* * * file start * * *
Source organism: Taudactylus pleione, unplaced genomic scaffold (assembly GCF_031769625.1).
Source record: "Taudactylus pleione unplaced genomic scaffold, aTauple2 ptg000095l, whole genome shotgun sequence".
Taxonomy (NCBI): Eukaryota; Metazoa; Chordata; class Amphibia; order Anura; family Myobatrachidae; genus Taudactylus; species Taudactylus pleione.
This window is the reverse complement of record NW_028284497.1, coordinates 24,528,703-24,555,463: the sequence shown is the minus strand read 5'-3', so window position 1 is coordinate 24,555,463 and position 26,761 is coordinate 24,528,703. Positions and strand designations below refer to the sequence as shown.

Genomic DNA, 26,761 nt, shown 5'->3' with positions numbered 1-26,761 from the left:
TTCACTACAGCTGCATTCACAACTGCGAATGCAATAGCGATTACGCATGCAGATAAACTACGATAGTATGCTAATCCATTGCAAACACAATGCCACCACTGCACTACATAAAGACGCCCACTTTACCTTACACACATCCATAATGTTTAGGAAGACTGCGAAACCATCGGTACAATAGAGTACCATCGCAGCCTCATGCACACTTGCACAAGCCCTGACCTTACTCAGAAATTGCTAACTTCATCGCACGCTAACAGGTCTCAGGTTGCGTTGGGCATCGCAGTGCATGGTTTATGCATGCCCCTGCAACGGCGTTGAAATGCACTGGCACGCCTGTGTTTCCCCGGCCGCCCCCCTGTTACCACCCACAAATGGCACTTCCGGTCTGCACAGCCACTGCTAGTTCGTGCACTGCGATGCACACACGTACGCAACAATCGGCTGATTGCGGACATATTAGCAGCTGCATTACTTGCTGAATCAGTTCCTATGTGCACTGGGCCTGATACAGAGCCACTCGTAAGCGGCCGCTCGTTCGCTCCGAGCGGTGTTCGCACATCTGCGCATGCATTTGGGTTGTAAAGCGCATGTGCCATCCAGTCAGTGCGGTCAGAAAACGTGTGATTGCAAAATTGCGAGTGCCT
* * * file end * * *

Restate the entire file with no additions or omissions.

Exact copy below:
Source organism: Taudactylus pleione, unplaced genomic scaffold (assembly GCF_031769625.1).
Source record: "Taudactylus pleione unplaced genomic scaffold, aTauple2 ptg000095l, whole genome shotgun sequence".
Taxonomy (NCBI): Eukaryota; Metazoa; Chordata; class Amphibia; order Anura; family Myobatrachidae; genus Taudactylus; species Taudactylus pleione.
This window is the reverse complement of record NW_028284497.1, coordinates 24,528,703-24,555,463: the sequence shown is the minus strand read 5'-3', so window position 1 is coordinate 24,555,463 and position 26,761 is coordinate 24,528,703. Positions and strand designations below refer to the sequence as shown.

Genomic DNA, 26,761 nt, shown 5'->3' with positions numbered 1-26,761 from the left:
TTCACTACAGCTGCATTCACAACTGCGAATGCAATAGCGATTACGCATGCAGATAAACTACGATAGTATGCTAATCCATTGCAAACACAATGCCACCACTGCACTACATAAAGACGCCCACTTTACCTTACACACATCCATAATGTTTAGGAAGACTGCGAAACCATCGGTACAATAGAGTACCATCGCAGCCTCATGCACACTTGCACAAGCCCTGACCTTACTCAGAAATTGCTAACTTCATCGCACGCTAACAGGTCTCAGGTTGCGTTGGGCATCGCAGTGCATGGTTTATGCATGCCCCTGCAACGGCGTTGAAATGCACTGGCACGCCTGTGTTTCCCCGGCCGCCCCCCTGTTACCACCCACAAATGGCACTTCCGGTCTGCACAGCCACTGCTAGTTCGTGCACTGCGATGCACACACGTACGCAACAATCGGCTGATTGCGGACATATTAGCAGCTGCATTACTTGCTGAATCAGTTCCTATGTGCACTGGGCCTGATACAGAGCCACTCGTAAGCGGCCGCTCGTTCGCTCCGAGCGGTGTTCGCACATCTGCGCATGCATTTGGGTTGTAAAGCGCATGTGCCATCCAGTCAGTGCGGTCAGAAAACGTGTGATTGCAAAATTGCGAGTGCCT